Avoid troublemakers (chapter 3)

Paul wanted Titus to avoid stupid controversies, genealogies, dissensions, and quarrels about the law, since they are futile and useless.  Titus was to avoid these factious sectarian heretical dissenters.  If they did not respond after a couple of admonishments, then he was to have nothing to do with them.  These dissenters are perverted and sinful, since they have already self-condemned themselves.  Do you avoid stupid arguments?

Life with Christ (chapter 3)

Paul wanted Titus to remind the people of Crete to respect, submit, and obey rulers and authorities.  They should be nice to one another.  They should not speak evil or quarrel with other people.  They should be gentle and show courtesy to each other.  We were once foolish, disobedient, passionate, and pleasure seeking, pursuing malice, evil and hatred.  Then the good and kind loving Savior appeared.  Jesus Christ saved us not because of any good deed that we had done, but out of his mercy.  God washed and regenerated us with the renewal of the Holy Spirit who was poured out on us through Jesus Christ, our Savior.  Thus, we have been justified by grace and have become hopeful heirs to eternal life.  Paul insisted that Titus speak about these things, so that those who believe in God would do good deeds.  Do you do good deeds?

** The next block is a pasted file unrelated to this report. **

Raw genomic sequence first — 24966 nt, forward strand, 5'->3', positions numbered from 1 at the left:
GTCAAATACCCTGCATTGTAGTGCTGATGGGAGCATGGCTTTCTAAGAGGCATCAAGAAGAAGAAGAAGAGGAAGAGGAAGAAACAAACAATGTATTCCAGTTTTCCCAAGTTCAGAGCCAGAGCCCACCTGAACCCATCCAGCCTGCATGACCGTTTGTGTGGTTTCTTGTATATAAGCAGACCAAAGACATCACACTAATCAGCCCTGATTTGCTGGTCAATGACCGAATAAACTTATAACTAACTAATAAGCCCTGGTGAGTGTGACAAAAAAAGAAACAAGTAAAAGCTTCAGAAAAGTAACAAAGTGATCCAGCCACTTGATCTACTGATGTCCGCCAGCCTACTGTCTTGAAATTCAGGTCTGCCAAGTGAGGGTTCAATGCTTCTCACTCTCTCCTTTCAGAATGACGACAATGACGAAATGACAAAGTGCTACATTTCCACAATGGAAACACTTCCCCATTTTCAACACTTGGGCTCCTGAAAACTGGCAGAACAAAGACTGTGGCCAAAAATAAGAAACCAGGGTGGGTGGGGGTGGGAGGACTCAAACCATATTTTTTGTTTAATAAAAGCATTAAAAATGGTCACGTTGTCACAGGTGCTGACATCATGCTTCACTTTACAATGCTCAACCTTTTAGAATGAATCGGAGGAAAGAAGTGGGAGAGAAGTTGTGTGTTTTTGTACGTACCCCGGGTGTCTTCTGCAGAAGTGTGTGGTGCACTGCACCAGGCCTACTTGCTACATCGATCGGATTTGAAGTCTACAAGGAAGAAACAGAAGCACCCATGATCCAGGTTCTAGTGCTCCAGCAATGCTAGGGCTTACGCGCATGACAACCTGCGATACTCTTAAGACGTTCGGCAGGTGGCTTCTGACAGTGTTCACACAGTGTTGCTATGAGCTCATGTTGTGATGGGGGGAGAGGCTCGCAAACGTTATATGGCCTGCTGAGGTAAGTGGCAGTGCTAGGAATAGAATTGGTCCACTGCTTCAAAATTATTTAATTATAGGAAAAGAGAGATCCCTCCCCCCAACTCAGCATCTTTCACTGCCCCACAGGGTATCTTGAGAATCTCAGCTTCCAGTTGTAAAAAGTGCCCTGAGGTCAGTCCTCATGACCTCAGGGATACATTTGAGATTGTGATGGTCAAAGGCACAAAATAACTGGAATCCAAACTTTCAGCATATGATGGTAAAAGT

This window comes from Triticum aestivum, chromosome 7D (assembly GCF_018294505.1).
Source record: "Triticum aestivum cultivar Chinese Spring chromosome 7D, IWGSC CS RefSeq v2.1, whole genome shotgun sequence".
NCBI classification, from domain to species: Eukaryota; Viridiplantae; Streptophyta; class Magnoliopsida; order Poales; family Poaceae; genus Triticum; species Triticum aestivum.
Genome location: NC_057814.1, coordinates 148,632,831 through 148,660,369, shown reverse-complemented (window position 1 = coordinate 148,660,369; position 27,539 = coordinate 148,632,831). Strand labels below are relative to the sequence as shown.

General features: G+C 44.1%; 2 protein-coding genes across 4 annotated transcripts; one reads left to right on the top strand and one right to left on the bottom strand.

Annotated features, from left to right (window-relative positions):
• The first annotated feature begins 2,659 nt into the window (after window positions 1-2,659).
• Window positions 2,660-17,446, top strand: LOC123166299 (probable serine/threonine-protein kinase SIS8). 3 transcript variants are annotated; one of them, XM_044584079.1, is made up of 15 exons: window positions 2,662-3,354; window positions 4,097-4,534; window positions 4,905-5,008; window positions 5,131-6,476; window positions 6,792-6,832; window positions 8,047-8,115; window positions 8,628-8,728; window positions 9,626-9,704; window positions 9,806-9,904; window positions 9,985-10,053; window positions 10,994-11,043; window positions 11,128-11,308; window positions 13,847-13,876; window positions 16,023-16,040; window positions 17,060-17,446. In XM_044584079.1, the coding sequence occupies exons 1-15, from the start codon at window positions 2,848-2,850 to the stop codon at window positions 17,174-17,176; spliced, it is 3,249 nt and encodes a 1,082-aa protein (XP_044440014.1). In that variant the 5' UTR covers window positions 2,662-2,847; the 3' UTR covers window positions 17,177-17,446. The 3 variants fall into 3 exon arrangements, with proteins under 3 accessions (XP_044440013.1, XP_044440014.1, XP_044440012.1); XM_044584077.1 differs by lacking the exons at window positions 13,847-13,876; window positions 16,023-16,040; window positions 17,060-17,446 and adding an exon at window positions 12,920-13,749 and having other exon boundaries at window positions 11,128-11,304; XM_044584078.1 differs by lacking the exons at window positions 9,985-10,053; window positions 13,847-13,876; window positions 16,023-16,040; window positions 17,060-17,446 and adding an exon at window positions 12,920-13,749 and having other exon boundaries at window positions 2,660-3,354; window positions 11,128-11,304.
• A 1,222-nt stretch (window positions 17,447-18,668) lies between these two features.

Fundamental doctrine (chapter 2)

Paul explained to Titus that the grace of God had brought salvation to all people.  We are now trained to renounce irreligion and worldly passions.  Instead, we are to live sober, upright, and godly lives at the present time.  We wait in blessed hope for the appearance of the glory of our great God and Savior, Jesus Christ.  He redeemed us from our sins.  Thus, he has now purified a new people who are zealous for good deeds.  Paul wanted Titus to declare these things to the people of Crete with authority, so that he should not be belittled.  Do you believe that God’s grace has brought salvation to all people?

Slaves (chapter 2)

Paul said that slaves should be submissive to their master owners.  They should satisfy their owners in every respect and not talk back.  Slaves were not to steal from their masters.  They should be faithful to their masters, so that they would be an ornament to the doctrine of our saving God.  Should slaves submit to their masters?